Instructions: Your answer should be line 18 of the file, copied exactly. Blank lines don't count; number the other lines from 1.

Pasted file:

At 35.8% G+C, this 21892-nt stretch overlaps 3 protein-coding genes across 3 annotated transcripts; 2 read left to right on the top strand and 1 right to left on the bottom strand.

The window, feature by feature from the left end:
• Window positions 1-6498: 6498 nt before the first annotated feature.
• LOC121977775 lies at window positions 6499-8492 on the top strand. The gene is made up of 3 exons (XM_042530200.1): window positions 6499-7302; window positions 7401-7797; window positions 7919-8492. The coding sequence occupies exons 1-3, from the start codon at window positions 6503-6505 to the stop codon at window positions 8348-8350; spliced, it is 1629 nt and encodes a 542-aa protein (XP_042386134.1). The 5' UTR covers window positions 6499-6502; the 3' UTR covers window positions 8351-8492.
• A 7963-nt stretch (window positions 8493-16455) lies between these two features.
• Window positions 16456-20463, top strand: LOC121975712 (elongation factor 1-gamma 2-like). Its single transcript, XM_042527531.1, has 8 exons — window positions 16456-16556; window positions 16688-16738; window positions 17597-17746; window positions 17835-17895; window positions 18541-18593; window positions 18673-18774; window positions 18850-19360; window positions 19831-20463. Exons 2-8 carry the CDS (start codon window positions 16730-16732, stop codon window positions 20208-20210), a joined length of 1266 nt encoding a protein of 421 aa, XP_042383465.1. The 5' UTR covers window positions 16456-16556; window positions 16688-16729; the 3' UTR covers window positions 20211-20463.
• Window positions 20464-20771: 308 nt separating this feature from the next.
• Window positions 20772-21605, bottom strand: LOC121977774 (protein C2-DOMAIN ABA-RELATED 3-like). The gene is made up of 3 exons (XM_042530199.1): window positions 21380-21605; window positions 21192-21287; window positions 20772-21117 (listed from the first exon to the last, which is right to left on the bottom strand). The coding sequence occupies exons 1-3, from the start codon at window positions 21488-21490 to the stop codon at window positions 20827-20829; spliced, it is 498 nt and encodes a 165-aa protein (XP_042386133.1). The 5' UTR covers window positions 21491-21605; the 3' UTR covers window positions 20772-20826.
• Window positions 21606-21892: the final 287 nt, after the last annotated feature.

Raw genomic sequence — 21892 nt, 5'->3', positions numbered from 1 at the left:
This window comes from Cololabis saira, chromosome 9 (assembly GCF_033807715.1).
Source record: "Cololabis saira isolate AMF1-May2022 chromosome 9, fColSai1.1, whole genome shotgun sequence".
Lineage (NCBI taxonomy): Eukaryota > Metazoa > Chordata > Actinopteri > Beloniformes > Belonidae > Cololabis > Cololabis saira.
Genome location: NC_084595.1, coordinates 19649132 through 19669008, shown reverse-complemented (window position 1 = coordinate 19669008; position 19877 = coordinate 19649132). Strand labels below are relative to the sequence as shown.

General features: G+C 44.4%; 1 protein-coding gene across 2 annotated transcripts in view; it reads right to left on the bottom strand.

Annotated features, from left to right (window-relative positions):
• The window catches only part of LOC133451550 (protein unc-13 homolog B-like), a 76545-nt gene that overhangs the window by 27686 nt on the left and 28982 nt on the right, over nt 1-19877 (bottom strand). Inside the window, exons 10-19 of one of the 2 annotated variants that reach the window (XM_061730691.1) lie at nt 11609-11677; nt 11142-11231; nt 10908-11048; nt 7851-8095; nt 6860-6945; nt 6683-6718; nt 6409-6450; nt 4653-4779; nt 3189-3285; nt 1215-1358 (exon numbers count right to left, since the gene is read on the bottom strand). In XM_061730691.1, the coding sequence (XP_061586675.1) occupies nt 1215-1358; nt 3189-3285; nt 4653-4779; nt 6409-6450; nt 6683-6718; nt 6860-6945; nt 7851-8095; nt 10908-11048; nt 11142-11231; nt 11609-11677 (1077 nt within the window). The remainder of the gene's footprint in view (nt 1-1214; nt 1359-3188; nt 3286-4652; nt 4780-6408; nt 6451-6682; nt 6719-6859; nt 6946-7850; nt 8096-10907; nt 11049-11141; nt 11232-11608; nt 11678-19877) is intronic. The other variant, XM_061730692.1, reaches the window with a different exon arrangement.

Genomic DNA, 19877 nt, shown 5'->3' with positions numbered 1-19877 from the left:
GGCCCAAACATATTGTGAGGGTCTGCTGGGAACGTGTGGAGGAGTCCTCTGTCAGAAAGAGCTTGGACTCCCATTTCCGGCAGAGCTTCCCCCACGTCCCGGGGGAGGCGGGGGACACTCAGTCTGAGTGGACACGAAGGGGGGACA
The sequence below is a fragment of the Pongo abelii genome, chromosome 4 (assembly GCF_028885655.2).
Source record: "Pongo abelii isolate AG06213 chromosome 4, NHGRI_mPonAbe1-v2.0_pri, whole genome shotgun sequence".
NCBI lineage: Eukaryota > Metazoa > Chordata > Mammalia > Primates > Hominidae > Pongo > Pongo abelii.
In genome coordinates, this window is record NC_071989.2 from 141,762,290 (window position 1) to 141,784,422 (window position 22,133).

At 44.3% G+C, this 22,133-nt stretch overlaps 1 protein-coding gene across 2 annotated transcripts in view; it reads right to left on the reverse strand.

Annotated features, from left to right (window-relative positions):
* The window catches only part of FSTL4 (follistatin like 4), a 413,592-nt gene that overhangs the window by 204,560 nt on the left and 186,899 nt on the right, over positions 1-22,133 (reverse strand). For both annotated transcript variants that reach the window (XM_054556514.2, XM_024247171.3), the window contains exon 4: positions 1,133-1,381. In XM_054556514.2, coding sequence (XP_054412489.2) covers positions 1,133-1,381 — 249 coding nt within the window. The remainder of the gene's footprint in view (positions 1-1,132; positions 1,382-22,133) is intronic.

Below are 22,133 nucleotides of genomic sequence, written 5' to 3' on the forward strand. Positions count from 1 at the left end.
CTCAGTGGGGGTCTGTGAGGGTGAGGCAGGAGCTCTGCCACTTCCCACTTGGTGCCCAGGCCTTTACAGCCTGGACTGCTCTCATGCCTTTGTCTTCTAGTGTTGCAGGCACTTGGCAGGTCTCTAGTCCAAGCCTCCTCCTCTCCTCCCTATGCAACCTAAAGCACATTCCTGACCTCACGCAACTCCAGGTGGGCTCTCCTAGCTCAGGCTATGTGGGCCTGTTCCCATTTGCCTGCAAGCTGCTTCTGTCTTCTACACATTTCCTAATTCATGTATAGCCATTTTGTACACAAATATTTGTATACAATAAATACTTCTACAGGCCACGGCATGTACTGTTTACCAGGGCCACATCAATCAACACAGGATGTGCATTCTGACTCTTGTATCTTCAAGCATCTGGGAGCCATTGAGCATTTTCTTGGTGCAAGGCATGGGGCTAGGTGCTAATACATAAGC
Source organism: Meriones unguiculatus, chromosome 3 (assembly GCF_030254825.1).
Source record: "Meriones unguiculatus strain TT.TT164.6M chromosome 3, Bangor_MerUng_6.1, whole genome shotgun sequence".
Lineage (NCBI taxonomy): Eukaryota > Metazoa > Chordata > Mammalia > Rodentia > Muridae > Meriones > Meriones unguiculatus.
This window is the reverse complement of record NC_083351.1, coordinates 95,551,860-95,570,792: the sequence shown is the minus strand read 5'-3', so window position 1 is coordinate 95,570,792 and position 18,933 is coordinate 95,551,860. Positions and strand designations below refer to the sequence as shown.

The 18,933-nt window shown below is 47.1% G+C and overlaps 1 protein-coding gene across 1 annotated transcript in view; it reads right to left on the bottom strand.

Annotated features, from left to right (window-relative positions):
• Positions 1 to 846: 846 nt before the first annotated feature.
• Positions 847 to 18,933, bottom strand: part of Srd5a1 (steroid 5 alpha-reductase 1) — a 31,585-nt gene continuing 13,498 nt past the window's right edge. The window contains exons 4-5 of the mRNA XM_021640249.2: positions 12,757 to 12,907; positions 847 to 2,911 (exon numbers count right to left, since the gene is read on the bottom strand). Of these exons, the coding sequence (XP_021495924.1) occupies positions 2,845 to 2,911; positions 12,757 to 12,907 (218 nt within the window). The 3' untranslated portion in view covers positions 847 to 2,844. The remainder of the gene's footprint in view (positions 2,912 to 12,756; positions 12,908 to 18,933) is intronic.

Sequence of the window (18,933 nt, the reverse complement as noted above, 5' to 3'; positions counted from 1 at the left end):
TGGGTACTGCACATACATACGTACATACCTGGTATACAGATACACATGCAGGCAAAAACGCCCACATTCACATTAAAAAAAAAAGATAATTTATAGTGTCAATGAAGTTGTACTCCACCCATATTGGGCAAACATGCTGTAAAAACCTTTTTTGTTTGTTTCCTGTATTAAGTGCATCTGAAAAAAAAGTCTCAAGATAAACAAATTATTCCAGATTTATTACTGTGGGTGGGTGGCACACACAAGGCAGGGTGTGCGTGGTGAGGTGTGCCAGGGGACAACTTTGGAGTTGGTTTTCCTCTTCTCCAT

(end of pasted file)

Genomic DNA, 19877 nt, shown 5'->3' with positions numbered 1-19877 from the left: